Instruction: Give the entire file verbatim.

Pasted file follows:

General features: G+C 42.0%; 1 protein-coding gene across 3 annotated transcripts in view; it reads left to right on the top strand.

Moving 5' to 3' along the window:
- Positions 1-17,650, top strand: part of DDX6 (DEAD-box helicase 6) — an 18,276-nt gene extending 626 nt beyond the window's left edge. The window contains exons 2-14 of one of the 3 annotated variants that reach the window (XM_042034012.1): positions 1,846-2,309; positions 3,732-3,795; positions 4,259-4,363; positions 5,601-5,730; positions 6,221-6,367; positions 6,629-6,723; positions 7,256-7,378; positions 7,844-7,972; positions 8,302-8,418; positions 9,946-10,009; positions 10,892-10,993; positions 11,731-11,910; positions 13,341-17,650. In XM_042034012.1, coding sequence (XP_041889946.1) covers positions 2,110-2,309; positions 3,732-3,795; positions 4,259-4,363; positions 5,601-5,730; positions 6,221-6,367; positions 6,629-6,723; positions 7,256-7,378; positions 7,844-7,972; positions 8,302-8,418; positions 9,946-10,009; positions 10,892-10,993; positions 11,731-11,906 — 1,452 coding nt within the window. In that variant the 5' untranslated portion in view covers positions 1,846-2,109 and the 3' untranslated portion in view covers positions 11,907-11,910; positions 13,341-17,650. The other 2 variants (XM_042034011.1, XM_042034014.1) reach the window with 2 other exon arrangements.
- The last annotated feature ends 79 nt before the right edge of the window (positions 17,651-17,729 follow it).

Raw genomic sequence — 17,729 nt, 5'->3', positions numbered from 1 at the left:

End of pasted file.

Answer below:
General features: G+C 42.0%; 1 protein-coding gene across 3 annotated transcripts in view; it reads left to right on the top strand.

Moving 5' to 3' along the window:
- Positions 1-17,650, top strand: part of DDX6 (DEAD-box helicase 6) — an 18,276-nt gene extending 626 nt beyond the window's left edge. The window contains exons 2-14 of one of the 3 annotated variants that reach the window (XM_042034012.1): positions 1,846-2,309; positions 3,732-3,795; positions 4,259-4,363; positions 5,601-5,730; positions 6,221-6,367; positions 6,629-6,723; positions 7,256-7,378; positions 7,844-7,972; positions 8,302-8,418; positions 9,946-10,009; positions 10,892-10,993; positions 11,731-11,910; positions 13,341-17,650. In XM_042034012.1, coding sequence (XP_041889946.1) covers positions 2,110-2,309; positions 3,732-3,795; positions 4,259-4,363; positions 5,601-5,730; positions 6,221-6,367; positions 6,629-6,723; positions 7,256-7,378; positions 7,844-7,972; positions 8,302-8,418; positions 9,946-10,009; positions 10,892-10,993; positions 11,731-11,906 — 1,452 coding nt within the window. In that variant the 5' untranslated portion in view covers positions 1,846-2,109 and the 3' untranslated portion in view covers positions 11,907-11,910; positions 13,341-17,650. The other 2 variants (XM_042034011.1, XM_042034014.1) reach the window with 2 other exon arrangements.
- The last annotated feature ends 79 nt before the right edge of the window (positions 17,651-17,729 follow it).

Raw genomic sequence — 17,729 nt, 5'->3', positions numbered from 1 at the left: